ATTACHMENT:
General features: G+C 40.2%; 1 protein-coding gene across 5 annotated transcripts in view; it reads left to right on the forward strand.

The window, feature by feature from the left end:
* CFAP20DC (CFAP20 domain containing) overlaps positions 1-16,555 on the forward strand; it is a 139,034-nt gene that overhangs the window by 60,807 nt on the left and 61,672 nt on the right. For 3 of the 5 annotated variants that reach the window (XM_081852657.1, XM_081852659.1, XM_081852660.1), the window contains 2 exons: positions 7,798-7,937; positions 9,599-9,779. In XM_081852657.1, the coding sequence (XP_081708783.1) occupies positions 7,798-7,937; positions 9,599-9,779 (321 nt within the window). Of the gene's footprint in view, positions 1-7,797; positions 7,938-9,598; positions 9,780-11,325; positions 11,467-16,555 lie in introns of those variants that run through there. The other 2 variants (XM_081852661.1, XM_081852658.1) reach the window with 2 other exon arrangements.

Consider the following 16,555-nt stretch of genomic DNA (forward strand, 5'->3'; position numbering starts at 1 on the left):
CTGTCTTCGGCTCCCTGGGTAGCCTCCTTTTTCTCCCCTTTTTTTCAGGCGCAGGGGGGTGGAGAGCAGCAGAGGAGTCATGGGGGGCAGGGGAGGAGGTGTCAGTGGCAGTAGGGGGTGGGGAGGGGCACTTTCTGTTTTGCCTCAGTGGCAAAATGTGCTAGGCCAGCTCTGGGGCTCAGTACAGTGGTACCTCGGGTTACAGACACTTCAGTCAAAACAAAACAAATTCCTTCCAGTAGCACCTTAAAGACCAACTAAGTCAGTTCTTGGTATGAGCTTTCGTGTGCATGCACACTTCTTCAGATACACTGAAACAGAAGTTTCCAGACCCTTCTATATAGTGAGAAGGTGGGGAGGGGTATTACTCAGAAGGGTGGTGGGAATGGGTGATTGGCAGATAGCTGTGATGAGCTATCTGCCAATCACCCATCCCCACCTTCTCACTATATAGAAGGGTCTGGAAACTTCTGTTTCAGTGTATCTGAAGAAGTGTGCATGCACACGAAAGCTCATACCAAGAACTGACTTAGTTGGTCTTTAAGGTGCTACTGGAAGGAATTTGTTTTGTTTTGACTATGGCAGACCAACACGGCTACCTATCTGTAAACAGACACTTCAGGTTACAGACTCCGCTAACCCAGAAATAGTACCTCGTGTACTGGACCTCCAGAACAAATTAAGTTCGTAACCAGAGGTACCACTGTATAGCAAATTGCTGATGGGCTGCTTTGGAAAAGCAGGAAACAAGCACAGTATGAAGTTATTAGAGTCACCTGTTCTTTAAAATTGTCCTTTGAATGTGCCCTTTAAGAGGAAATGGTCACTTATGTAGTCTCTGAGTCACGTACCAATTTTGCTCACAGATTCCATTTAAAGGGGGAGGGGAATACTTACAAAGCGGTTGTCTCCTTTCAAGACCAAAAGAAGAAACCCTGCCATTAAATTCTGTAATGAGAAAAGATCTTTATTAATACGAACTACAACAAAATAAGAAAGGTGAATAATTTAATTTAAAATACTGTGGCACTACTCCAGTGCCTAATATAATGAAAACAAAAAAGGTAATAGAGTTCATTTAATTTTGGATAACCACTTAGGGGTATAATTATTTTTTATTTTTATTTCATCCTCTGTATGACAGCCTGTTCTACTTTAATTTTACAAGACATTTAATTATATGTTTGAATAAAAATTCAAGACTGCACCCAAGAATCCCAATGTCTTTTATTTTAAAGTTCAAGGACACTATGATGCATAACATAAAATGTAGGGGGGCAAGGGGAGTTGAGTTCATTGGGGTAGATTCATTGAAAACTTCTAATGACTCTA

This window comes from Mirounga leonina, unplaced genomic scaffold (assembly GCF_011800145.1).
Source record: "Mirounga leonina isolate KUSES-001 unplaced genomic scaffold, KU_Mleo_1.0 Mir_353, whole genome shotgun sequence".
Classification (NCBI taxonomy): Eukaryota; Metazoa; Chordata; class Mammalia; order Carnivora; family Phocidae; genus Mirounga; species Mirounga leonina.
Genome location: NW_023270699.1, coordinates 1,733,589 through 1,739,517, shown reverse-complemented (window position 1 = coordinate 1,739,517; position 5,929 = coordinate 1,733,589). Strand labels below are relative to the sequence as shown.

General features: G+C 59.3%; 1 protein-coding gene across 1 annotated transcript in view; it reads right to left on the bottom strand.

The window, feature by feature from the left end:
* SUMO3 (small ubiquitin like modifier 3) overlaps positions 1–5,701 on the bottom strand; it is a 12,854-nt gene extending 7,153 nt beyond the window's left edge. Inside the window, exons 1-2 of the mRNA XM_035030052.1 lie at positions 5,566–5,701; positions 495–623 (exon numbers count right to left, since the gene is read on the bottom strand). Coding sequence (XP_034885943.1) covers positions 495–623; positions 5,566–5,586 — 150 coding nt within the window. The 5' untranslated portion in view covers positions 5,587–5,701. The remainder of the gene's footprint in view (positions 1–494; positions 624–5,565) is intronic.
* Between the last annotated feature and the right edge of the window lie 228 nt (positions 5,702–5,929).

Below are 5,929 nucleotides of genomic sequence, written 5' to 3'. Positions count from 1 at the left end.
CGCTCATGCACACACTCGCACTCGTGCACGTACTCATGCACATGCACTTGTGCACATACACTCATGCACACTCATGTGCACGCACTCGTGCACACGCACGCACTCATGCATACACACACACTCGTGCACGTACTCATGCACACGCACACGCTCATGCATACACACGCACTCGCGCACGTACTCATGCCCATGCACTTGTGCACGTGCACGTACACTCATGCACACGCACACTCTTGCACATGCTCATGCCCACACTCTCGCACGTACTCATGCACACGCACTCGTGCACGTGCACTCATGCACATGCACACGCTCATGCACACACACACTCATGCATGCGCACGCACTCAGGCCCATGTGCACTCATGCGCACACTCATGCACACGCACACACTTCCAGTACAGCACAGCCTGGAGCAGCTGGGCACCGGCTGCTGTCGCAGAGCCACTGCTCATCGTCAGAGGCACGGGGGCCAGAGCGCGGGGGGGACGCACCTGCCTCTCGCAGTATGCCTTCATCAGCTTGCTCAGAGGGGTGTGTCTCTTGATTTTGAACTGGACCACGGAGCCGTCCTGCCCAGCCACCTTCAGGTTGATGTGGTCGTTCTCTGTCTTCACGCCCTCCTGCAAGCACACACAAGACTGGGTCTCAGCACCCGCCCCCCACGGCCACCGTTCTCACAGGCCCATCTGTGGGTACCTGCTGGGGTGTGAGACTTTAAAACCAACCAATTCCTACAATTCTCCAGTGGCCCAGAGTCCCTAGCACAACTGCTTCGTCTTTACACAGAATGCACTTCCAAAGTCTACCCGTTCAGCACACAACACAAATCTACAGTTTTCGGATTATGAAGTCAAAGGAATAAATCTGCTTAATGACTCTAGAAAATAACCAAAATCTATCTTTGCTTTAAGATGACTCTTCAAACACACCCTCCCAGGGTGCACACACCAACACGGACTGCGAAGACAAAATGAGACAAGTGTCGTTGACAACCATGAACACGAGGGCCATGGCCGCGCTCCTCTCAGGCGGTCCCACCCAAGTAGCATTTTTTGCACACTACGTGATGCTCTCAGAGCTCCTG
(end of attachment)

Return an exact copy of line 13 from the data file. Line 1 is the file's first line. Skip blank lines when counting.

* Between the last annotated feature and the right edge of the window lie 228 nt (positions 5,702–5,929).